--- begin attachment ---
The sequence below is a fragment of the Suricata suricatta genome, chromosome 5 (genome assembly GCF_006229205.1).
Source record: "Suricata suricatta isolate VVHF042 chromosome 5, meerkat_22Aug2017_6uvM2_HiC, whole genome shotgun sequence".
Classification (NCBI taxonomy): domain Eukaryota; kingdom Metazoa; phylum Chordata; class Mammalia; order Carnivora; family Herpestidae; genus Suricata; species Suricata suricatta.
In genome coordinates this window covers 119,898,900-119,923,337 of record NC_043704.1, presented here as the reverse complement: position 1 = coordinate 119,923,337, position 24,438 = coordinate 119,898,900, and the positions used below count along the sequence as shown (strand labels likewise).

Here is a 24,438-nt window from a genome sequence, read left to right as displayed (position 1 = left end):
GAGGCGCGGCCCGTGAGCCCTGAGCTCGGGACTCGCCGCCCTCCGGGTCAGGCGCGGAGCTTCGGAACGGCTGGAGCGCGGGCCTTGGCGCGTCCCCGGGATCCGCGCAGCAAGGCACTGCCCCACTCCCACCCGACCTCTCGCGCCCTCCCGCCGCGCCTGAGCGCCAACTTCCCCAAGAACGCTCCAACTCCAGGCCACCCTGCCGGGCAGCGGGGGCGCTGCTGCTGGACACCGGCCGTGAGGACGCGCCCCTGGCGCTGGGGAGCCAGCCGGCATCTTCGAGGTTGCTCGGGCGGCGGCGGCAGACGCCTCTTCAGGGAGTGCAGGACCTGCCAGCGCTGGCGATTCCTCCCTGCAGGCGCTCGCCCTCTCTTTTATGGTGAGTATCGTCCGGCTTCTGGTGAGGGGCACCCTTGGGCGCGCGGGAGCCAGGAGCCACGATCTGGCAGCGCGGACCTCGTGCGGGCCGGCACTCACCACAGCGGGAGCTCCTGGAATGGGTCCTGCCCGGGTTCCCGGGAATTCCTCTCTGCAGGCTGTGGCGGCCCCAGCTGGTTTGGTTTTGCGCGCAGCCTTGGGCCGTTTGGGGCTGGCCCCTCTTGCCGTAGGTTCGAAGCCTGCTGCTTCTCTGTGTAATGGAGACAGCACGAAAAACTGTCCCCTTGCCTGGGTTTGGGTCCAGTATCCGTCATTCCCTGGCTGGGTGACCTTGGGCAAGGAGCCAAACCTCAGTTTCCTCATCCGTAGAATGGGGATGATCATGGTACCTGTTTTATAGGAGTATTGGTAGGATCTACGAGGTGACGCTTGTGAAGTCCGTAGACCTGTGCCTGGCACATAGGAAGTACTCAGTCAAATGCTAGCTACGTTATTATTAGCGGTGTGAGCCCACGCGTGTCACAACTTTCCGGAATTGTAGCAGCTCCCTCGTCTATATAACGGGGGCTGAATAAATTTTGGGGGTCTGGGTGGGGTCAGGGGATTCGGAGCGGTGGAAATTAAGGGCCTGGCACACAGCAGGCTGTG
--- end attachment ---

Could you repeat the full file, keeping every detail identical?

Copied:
The sequence below is a fragment of the Suricata suricatta genome, chromosome 5 (genome assembly GCF_006229205.1).
Source record: "Suricata suricatta isolate VVHF042 chromosome 5, meerkat_22Aug2017_6uvM2_HiC, whole genome shotgun sequence".
Classification (NCBI taxonomy): domain Eukaryota; kingdom Metazoa; phylum Chordata; class Mammalia; order Carnivora; family Herpestidae; genus Suricata; species Suricata suricatta.
In genome coordinates this window covers 119,898,900-119,923,337 of record NC_043704.1, presented here as the reverse complement: position 1 = coordinate 119,923,337, position 24,438 = coordinate 119,898,900, and the positions used below count along the sequence as shown (strand labels likewise).

Here is a 24,438-nt window from a genome sequence, read left to right as displayed (position 1 = left end):
GAGGCGCGGCCCGTGAGCCCTGAGCTCGGGACTCGCCGCCCTCCGGGTCAGGCGCGGAGCTTCGGAACGGCTGGAGCGCGGGCCTTGGCGCGTCCCCGGGATCCGCGCAGCAAGGCACTGCCCCACTCCCACCCGACCTCTCGCGCCCTCCCGCCGCGCCTGAGCGCCAACTTCCCCAAGAACGCTCCAACTCCAGGCCACCCTGCCGGGCAGCGGGGGCGCTGCTGCTGGACACCGGCCGTGAGGACGCGCCCCTGGCGCTGGGGAGCCAGCCGGCATCTTCGAGGTTGCTCGGGCGGCGGCGGCAGACGCCTCTTCAGGGAGTGCAGGACCTGCCAGCGCTGGCGATTCCTCCCTGCAGGCGCTCGCCCTCTCTTTTATGGTGAGTATCGTCCGGCTTCTGGTGAGGGGCACCCTTGGGCGCGCGGGAGCCAGGAGCCACGATCTGGCAGCGCGGACCTCGTGCGGGCCGGCACTCACCACAGCGGGAGCTCCTGGAATGGGTCCTGCCCGGGTTCCCGGGAATTCCTCTCTGCAGGCTGTGGCGGCCCCAGCTGGTTTGGTTTTGCGCGCAGCCTTGGGCCGTTTGGGGCTGGCCCCTCTTGCCGTAGGTTCGAAGCCTGCTGCTTCTCTGTGTAATGGAGACAGCACGAAAAACTGTCCCCTTGCCTGGGTTTGGGTCCAGTATCCGTCATTCCCTGGCTGGGTGACCTTGGGCAAGGAGCCAAACCTCAGTTTCCTCATCCGTAGAATGGGGATGATCATGGTACCTGTTTTATAGGAGTATTGGTAGGATCTACGAGGTGACGCTTGTGAAGTCCGTAGACCTGTGCCTGGCACATAGGAAGTACTCAGTCAAATGCTAGCTACGTTATTATTAGCGGTGTGAGCCCACGCGTGTCACAACTTTCCGGAATTGTAGCAGCTCCCTCGTCTATATAACGGGGGCTGAATAAATTTTGGGGGTCTGGGTGGGGTCAGGGGATTCGGAGCGGTGGAAATTAAGGGCCTGGCACACAGCAGGCTGTG